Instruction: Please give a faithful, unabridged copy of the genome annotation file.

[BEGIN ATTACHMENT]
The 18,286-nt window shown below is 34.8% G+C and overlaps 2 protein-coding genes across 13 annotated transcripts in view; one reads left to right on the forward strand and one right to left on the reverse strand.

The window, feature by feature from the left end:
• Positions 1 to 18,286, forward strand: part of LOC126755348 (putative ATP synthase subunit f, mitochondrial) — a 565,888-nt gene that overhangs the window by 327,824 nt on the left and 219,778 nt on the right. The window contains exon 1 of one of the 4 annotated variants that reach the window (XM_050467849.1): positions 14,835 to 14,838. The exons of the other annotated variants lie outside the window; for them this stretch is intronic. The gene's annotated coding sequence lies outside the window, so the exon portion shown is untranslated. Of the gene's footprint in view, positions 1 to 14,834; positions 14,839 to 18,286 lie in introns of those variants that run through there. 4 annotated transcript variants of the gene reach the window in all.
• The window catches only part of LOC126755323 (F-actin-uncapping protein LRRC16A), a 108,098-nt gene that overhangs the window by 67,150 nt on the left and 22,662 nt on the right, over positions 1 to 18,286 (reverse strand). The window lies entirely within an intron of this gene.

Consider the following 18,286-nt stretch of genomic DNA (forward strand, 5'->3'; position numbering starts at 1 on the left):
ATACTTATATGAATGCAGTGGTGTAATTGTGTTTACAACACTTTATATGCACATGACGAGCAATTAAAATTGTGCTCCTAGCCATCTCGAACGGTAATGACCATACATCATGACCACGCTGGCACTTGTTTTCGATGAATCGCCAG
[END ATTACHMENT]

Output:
The 18,286-nt window shown below is 34.8% G+C and overlaps 2 protein-coding genes across 13 annotated transcripts in view; one reads left to right on the forward strand and one right to left on the reverse strand.

The window, feature by feature from the left end:
• Positions 1 to 18,286, forward strand: part of LOC126755348 (putative ATP synthase subunit f, mitochondrial) — a 565,888-nt gene that overhangs the window by 327,824 nt on the left and 219,778 nt on the right. The window contains exon 1 of one of the 4 annotated variants that reach the window (XM_050467849.1): positions 14,835 to 14,838. The exons of the other annotated variants lie outside the window; for them this stretch is intronic. The gene's annotated coding sequence lies outside the window, so the exon portion shown is untranslated. Of the gene's footprint in view, positions 1 to 14,834; positions 14,839 to 18,286 lie in introns of those variants that run through there. 4 annotated transcript variants of the gene reach the window in all.
• The window catches only part of LOC126755323 (F-actin-uncapping protein LRRC16A), a 108,098-nt gene that overhangs the window by 67,150 nt on the left and 22,662 nt on the right, over positions 1 to 18,286 (reverse strand). The window lies entirely within an intron of this gene.

Consider the following 18,286-nt stretch of genomic DNA (forward strand, 5'->3'; position numbering starts at 1 on the left):
ATACTTATATGAATGCAGTGGTGTAATTGTGTTTACAACACTTTATATGCACATGACGAGCAATTAAAATTGTGCTCCTAGCCATCTCGAACGGTAATGACCATACATCATGACCACGCTGGCACTTGTTTTCGATGAATCGCCAG